Staying safe online

What you can do

There are lots of ways to communicate including pictures, videos and messages. As a parent or carer it is important to understand how the internet works, and that anyone can add information, images and videos at any time. It also means that there is nothing stopping children watching things that are aimed at adults.

Talking with your child about staying safe online

It’s important to help your child understand the internet and its dangers. You can help them do this by talking to them about the following key points:

  • People you don’t know are strangers – they may not be who they say they are
  • Keep your personal information private. You don’t need to tell people your full name, age, school or address
  • Trust your instinct - If your child gets an ‘uhoh’ feeling in their tummy about something that is happening online or on social media tell an adult that they trust or report it.
  • Be nice to people, the same as you would in school or out and about

Staying safe online

It is important as a parent that you know how to keep your child safe online by blocking upsetting or harmful content they may see.

If you have specific concerns

Find the right time and place – make sure you are both comfortable and won’t be interrupted

Let your child know why you are worried – be honest and tell them what is worrying you and what you have noticed to make you feel worried about them

Give them time to talk, it can sometimes feel easier to fill the silence but your child may need time to open up

What if my child doesn't want to talk?

You can’t force them to talk but don’t give up. Try again at another time. Remember to be patient and ready to talk if they change their mind. Identify a safe person they could talk to that is not their parent – sometimes young people may find it easier to ask someone that isn’t you.

Younger children

Children of all ages enjoy using technology. Many children are able to go online and play games, make video calls to family members, watch videos and their favourite TV shows and even ask Siri or Alexa to play their favourite song!

Lots of children have their own tablets and mobile phones or are able to use their parent’s or friends.

E-Safety means making sure that the ways which children and young people use the internet, mobile phones or social media to communicate are safe.

Some tips for things you can do to help keep your children safe on the internet:

• Be with younger children when they are online, this way you can see what they are doing and are available to help if they get into any trouble.

• If you are worried about a website or app they are looking at, ask them to show you it. This can help start conversations about worries you may have. By talking about it you normalise the topic. Talk about it openly and regularly - the internet and technology are something that your children are surrounded by and it is safer for you all to understand it.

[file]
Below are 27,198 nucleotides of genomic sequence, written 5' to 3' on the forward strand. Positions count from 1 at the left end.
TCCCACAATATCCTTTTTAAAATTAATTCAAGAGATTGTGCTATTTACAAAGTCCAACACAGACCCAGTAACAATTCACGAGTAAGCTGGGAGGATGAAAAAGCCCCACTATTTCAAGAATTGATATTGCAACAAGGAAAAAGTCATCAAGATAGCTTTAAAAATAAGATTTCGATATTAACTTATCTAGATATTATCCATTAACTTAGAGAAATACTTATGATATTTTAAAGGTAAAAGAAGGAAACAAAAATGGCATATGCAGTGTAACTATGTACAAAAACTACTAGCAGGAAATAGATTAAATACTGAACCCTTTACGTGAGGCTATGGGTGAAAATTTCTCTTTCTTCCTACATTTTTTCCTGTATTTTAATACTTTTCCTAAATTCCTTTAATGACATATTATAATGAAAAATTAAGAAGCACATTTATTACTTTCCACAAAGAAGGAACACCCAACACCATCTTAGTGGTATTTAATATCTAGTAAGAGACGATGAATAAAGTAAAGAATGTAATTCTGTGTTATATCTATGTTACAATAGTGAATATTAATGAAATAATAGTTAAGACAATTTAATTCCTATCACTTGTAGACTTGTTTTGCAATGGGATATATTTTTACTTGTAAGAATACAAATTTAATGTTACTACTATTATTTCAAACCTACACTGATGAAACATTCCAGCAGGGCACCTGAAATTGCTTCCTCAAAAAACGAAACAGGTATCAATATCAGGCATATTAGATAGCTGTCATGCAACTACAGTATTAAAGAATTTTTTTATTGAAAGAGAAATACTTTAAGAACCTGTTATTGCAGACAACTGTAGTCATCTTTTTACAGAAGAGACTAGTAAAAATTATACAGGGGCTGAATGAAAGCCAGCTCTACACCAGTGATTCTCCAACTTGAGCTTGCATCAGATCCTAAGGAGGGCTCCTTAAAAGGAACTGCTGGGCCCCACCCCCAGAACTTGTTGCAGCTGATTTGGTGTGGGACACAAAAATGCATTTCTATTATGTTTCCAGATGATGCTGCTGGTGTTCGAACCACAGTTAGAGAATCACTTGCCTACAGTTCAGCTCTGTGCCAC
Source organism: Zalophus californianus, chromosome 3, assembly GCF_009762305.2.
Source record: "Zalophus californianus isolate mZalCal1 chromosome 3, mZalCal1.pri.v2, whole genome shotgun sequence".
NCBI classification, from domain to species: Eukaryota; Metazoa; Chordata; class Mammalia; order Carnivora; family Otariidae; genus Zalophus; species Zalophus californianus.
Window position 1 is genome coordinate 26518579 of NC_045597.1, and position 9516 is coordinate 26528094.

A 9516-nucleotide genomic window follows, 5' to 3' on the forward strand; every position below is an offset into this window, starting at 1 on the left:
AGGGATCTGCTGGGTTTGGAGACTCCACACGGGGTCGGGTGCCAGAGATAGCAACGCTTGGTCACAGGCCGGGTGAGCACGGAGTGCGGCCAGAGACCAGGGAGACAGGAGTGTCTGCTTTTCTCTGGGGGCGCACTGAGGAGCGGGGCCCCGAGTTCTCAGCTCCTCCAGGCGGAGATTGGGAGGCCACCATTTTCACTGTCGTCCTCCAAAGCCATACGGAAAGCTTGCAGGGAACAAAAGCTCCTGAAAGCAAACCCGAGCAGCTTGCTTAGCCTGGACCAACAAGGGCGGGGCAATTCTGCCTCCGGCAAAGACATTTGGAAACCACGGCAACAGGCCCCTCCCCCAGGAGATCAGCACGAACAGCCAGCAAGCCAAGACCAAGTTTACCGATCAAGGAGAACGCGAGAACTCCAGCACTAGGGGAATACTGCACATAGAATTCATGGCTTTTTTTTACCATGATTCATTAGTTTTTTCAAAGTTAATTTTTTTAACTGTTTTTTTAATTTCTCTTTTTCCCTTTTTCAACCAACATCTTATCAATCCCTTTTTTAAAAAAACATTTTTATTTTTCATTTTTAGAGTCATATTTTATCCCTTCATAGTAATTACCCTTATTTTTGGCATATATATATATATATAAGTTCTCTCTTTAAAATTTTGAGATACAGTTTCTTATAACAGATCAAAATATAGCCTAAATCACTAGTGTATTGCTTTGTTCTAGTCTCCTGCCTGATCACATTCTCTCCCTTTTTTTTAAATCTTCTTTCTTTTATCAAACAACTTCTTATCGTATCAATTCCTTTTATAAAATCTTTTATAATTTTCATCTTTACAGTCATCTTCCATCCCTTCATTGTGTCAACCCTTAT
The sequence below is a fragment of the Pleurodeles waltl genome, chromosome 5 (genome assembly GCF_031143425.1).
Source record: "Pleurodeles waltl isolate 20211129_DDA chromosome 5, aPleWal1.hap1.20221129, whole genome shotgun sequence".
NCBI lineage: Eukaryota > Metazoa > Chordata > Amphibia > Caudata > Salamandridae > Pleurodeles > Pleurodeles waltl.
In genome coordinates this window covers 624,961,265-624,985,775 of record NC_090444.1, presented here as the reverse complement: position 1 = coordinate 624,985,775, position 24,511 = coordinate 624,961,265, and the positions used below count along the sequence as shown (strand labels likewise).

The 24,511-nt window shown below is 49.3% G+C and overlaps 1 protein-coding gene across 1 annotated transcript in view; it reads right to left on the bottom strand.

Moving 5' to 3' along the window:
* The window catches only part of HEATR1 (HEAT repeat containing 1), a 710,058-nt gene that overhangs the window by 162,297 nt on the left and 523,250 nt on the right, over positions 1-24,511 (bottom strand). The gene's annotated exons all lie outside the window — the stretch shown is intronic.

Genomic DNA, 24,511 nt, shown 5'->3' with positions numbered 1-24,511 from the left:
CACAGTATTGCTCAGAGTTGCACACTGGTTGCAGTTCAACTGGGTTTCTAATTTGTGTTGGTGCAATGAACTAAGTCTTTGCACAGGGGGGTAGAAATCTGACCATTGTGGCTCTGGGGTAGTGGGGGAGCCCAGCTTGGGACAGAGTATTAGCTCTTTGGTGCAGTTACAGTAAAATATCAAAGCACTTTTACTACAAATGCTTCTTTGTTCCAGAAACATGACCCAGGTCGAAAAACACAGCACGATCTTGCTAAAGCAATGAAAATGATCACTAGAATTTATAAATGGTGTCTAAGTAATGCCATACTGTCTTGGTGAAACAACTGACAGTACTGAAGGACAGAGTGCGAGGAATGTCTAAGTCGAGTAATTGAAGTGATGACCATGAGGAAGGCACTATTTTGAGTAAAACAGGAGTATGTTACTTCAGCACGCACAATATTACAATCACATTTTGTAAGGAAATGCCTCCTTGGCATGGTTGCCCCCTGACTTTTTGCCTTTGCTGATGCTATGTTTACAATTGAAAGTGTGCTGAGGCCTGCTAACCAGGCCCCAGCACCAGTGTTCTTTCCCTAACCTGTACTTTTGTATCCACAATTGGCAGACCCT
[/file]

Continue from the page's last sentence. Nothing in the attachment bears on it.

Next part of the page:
• Parental controls can be used to block upsetting or harmful content that your child may see online, control in-app purchases or manage how long your child spends online, you can install them on mobile phones, tablets, computers, laptops and games console.

Older children

Young people enjoy using technology. Many regularly go online to play games, use apps, make video calls to friends or family members, watch videos and their favourite TV shows or films and listen to music!

Remember whilst most young people have their own tablets, computers and mobile phones or are able to use their parent’s or friends and can regularly communicate with people that they know and have met face-to-face or people they have met online.

Teenagers are risk takers, it is in their nature and as parents this is something we are unable to stop. Instead it is important to get involved and play an active part in their online lives. Talk about issues that may occur online. Normalise the topics, talk about them openly and regularly. The internet and technology are something that your children are surrounded by and it is safer for you all to understand it.

It may feel embarrassing, but by making the subjects less secretive your child will be more likely to come to you for help and support if needed.

Who can help?

For advice about younger children, parents can text a health visitor on Parentline, 07507 331456.

For children aged 11-19, you can encourage them to text ChatHealth for advice from a school nurse on 07507 331450.

If you are concerned that your child is in immediate danger call 999

 

Links and additional information

NSPCC, keeping children safe online

Child Exploitation and Online Protection command

Internetmatters.org, advice by age

Trusting myself, trusting my selfie (a film for parents)

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